YouTube gets the bulk of its revenue from advertising on videos uploaded by users. Stubborn inflation and a slowing economy have prompted advertisers to pull back spending, causing YouTube’s ad sales to contract by almost 2 percent in the past quarter, Google’s parent company, Alphabet, reported in October.

The disappointing results have given more urgency to a yearslong plan for YouTube to expand in other ways. The company said in November that it had 80 million paying subscribers for its music and ad-free premium services, up from 50 million a year earlier.

The deal culminates years of industry speculation over who would land the coveted package of games that began in 2019 when John Stankey, then the chief operating officer of DirecTV’s former owner, AT&T, said the company was rethinking its deal for Sunday Ticket.

It became clearer that the package would go to a tech company in July, when Mr. Goodell, the N.F.L. commissioner, said in an interview that a streaming service would be “best for consumers.” Apple, Amazon and YouTube emerged as the likeliest candidates, and all three companies vied for the rights.

Recently, Apple — which was long considered the front-runner — decided to drop its pursuit. As the negotiations stretched on, Apple became skeptical that the Sunday Ticket package was worth what the N.F.L. was seeking and ended serious conversations about a potential deal, a person with knowledge of the deal said.

Apple instead homed its focus on completing a deal to sponsor the halftime show for the 2023 Super Bowl, which it believes will raise the profile of its Apple Music service.

Tripp Mickle contributed reporting.


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5 hours ago, jranieli said:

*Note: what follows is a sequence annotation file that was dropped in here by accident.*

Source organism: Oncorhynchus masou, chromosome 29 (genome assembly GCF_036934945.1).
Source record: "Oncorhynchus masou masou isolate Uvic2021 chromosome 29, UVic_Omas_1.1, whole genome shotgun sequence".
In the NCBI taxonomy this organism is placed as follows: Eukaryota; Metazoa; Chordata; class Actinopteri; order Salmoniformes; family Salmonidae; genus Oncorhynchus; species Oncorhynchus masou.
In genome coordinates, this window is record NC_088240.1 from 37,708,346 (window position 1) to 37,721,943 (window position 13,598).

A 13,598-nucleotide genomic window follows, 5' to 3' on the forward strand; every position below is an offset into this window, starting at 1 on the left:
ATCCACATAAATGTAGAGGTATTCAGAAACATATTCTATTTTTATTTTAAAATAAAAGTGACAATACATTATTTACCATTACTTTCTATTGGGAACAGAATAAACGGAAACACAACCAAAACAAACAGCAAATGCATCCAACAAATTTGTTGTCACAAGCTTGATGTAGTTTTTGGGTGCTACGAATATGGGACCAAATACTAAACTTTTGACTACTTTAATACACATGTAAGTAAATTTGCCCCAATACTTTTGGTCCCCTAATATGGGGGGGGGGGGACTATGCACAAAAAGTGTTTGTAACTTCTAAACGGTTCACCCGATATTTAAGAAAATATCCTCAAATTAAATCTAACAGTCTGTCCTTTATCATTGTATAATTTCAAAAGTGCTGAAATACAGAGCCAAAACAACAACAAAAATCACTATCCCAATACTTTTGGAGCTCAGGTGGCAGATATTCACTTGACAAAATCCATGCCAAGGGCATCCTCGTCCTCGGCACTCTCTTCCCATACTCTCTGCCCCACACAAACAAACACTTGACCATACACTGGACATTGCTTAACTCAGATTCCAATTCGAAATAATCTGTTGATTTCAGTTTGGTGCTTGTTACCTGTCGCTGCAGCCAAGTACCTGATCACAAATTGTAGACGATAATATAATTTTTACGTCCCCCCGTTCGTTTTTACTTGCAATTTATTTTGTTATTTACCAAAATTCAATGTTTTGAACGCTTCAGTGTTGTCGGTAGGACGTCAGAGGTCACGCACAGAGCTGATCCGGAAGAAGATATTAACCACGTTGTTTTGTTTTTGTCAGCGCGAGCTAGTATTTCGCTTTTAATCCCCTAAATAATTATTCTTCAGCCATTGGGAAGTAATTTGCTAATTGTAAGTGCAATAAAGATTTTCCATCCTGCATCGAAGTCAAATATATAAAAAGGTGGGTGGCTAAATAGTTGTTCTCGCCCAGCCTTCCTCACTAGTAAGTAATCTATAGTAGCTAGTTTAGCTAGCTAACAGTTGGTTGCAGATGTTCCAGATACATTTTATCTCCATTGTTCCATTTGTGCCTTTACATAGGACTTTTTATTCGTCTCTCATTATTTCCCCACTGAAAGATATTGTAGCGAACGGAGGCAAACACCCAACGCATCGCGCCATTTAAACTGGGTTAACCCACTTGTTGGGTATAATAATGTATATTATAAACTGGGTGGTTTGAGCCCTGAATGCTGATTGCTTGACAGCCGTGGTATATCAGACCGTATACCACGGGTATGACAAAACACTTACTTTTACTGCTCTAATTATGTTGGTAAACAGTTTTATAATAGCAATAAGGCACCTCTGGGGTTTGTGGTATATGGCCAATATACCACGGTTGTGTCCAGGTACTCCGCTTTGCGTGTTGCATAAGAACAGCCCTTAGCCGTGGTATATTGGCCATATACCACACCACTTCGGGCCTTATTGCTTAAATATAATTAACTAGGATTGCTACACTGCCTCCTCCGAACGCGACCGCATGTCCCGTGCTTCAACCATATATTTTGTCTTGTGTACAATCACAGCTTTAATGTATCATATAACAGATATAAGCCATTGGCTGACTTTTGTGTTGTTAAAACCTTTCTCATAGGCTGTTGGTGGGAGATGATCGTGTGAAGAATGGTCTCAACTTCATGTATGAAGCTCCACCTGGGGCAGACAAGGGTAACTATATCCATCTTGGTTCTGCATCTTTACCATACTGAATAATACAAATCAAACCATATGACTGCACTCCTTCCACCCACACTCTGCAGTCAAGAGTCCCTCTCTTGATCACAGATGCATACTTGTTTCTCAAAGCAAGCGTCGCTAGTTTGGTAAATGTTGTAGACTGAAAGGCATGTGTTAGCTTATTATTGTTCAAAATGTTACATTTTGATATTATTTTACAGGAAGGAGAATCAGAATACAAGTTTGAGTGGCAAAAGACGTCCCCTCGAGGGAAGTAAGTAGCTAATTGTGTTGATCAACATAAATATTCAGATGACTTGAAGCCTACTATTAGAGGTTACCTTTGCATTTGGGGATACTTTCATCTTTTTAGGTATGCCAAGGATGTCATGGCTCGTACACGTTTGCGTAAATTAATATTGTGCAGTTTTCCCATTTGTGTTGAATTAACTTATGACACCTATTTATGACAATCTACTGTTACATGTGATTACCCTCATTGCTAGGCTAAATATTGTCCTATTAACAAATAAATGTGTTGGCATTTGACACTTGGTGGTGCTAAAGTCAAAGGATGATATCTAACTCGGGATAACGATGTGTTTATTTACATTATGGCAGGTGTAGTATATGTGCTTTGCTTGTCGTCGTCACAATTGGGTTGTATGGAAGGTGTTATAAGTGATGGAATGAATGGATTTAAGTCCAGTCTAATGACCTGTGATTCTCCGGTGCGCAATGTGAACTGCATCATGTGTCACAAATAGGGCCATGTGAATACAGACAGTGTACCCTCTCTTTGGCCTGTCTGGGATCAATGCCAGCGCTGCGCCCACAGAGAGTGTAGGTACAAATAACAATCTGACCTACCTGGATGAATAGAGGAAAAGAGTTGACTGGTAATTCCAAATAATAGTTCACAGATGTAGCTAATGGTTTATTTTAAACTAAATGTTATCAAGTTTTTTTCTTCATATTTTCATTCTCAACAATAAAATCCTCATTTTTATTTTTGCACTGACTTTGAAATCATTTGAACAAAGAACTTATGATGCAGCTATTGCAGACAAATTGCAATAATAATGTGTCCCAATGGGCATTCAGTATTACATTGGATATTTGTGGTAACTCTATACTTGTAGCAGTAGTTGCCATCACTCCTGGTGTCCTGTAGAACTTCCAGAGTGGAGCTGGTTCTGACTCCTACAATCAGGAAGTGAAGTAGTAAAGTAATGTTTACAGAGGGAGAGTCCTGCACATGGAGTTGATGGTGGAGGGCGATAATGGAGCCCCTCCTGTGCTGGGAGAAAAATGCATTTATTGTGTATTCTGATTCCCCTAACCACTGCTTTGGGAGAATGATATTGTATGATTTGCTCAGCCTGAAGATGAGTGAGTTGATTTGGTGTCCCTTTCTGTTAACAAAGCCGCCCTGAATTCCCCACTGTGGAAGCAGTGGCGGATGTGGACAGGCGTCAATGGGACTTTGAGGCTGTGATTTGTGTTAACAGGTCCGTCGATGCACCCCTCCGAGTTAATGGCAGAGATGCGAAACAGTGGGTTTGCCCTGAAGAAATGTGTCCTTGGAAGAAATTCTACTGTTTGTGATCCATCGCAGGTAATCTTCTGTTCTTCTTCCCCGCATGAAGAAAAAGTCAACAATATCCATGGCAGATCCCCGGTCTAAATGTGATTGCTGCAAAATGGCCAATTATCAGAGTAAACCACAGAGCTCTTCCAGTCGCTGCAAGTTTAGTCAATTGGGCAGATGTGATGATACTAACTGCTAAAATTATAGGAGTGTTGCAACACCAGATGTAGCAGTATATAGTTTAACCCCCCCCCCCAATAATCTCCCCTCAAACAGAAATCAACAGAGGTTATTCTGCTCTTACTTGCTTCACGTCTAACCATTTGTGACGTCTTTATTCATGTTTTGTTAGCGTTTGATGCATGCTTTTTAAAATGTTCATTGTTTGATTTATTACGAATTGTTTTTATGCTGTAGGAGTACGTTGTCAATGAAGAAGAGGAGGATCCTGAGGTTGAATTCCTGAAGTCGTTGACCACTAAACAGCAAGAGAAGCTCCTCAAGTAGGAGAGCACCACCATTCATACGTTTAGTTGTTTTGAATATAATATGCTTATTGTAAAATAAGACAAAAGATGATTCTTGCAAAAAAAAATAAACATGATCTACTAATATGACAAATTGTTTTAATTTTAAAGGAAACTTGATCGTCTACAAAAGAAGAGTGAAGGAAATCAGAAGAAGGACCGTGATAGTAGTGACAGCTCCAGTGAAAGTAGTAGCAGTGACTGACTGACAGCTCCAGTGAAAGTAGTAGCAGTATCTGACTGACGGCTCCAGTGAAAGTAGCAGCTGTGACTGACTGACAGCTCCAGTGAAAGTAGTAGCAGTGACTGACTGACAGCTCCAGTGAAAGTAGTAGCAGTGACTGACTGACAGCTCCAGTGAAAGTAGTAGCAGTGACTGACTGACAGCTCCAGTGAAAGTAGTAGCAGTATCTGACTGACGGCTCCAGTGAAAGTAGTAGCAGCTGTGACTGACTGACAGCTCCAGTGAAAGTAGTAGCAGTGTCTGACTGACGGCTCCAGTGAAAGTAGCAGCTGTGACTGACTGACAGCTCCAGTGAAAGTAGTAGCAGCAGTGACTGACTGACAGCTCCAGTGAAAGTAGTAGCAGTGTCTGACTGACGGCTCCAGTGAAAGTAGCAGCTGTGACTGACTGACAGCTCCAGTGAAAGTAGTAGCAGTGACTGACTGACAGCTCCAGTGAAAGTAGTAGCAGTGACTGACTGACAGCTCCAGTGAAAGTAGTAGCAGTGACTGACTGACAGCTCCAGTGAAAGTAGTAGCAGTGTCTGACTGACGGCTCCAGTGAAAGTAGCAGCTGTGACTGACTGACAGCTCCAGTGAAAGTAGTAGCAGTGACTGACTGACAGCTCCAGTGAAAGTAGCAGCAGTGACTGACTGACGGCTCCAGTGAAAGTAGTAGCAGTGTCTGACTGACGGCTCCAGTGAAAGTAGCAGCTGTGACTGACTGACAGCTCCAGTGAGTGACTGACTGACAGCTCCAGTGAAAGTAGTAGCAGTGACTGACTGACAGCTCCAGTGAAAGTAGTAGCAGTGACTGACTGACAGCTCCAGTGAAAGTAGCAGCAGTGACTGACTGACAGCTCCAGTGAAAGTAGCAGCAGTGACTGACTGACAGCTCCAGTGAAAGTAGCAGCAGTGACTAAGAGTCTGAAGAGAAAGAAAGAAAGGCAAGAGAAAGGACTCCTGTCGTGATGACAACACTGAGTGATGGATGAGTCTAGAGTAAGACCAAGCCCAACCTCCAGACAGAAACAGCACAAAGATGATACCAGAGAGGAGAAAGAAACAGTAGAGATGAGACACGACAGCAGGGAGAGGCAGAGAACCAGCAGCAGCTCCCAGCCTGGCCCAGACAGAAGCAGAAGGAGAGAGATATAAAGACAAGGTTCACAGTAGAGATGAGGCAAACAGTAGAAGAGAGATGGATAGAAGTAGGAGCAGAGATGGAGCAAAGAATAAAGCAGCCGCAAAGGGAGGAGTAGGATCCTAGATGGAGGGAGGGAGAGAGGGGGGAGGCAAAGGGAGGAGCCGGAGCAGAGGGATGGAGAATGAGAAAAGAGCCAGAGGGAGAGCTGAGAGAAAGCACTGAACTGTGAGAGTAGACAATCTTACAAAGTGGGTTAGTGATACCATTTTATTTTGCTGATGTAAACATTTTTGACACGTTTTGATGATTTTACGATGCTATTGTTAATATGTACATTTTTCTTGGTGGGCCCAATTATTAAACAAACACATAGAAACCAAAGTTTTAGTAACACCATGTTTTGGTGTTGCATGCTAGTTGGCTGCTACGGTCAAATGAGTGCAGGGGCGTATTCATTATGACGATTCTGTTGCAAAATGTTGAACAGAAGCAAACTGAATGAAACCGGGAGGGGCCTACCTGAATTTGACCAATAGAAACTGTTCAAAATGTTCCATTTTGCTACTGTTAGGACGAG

They should put grass in at Met Life. I think the ref are full time now. 

I believe most refs still have careers outside of the football season.

I just think if you want better refs these guys should live and breath football, they should be paid throughout the year but have to call college games, or attend meetings and such in the offseason on blown calls, how to spot calls, etc.

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  • 2 weeks later...
On 12/23/2022 at 4:37 PM, Virginia Giant said:

Been stealing games and watching on my tablet for a few years now. I might actually pay for this. 

The NFL/big businesses have fucked up my streaming for so long that I'm not sure I'm ever going to pay for it again.  One year I got Madden because NFL Sunday ticket came with it for free, but DirecTV didn't think that adding 20 million new customers required an upgrade to their servers, so none of the games actually worked until week 4.  Then I tried using a VPN to make it look like my laptop was in Mexico and paid for the "NFL Abroad" package, but only about a half of each game was watchable no matter where I set my location to. 

This year, I've done the NFL+ package and every month I have to go and dispute one of the charges because they always charge me twice. 

I think I'm done.